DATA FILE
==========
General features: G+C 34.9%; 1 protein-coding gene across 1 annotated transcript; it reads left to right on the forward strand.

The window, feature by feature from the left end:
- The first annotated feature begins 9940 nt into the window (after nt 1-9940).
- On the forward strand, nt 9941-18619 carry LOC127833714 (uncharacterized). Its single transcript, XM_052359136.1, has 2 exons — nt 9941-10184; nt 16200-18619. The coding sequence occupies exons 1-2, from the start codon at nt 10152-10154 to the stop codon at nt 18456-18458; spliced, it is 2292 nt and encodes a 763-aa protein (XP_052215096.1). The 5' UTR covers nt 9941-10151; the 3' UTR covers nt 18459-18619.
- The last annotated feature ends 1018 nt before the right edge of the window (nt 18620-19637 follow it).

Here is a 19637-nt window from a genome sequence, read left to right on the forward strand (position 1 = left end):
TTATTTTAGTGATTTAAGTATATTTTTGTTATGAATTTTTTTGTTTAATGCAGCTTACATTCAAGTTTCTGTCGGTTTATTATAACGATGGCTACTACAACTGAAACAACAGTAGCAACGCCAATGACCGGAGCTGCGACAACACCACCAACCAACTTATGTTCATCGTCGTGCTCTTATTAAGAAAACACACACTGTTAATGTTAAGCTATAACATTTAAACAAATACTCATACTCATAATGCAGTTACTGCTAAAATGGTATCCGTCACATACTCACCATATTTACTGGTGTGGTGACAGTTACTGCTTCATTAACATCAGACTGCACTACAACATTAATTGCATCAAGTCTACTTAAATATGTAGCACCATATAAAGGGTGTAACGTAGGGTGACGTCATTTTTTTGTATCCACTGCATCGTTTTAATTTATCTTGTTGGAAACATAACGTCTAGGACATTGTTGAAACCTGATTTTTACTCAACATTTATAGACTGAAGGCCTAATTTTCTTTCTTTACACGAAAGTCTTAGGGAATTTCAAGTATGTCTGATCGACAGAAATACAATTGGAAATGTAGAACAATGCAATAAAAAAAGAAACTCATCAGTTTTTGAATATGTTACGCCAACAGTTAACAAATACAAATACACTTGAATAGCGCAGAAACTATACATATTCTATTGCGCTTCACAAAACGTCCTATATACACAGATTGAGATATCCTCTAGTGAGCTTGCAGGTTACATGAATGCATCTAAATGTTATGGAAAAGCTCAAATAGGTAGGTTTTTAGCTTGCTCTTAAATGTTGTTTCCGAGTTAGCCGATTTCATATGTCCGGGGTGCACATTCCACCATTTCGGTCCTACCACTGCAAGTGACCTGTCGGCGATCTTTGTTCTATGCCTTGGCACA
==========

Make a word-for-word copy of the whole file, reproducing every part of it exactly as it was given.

General features: G+C 34.9%; 1 protein-coding gene across 1 annotated transcript; it reads left to right on the forward strand.

The window, feature by feature from the left end:
- The first annotated feature begins 9940 nt into the window (after nt 1-9940).
- On the forward strand, nt 9941-18619 carry LOC127833714 (uncharacterized). Its single transcript, XM_052359136.1, has 2 exons — nt 9941-10184; nt 16200-18619. The coding sequence occupies exons 1-2, from the start codon at nt 10152-10154 to the stop codon at nt 18456-18458; spliced, it is 2292 nt and encodes a 763-aa protein (XP_052215096.1). The 5' UTR covers nt 9941-10151; the 3' UTR covers nt 18459-18619.
- The last annotated feature ends 1018 nt before the right edge of the window (nt 18620-19637 follow it).

Here is a 19637-nt window from a genome sequence, read left to right on the forward strand (position 1 = left end):
TTATTTTAGTGATTTAAGTATATTTTTGTTATGAATTTTTTTGTTTAATGCAGCTTACATTCAAGTTTCTGTCGGTTTATTATAACGATGGCTACTACAACTGAAACAACAGTAGCAACGCCAATGACCGGAGCTGCGACAACACCACCAACCAACTTATGTTCATCGTCGTGCTCTTATTAAGAAAACACACACTGTTAATGTTAAGCTATAACATTTAAACAAATACTCATACTCATAATGCAGTTACTGCTAAAATGGTATCCGTCACATACTCACCATATTTACTGGTGTGGTGACAGTTACTGCTTCATTAACATCAGACTGCACTACAACATTAATTGCATCAAGTCTACTTAAATATGTAGCACCATATAAAGGGTGTAACGTAGGGTGACGTCATTTTTTTGTATCCACTGCATCGTTTTAATTTATCTTGTTGGAAACATAACGTCTAGGACATTGTTGAAACCTGATTTTTACTCAACATTTATAGACTGAAGGCCTAATTTTCTTTCTTTACACGAAAGTCTTAGGGAATTTCAAGTATGTCTGATCGACAGAAATACAATTGGAAATGTAGAACAATGCAATAAAAAAAGAAACTCATCAGTTTTTGAATATGTTACGCCAACAGTTAACAAATACAAATACACTTGAATAGCGCAGAAACTATACATATTCTATTGCGCTTCACAAAACGTCCTATATACACAGATTGAGATATCCTCTAGTGAGCTTGCAGGTTACATGAATGCATCTAAATGTTATGGAAAAGCTCAAATAGGTAGGTTTTTAGCTTGCTCTTAAATGTTGTTTCCGAGTTAGCCGATTTCATATGTCCGGGGTGCACATTCCACCATTTCGGTCCTACCACTGCAAGTGACCTGTCGGCGATCTTTGTTCTATGCCTTGGCACA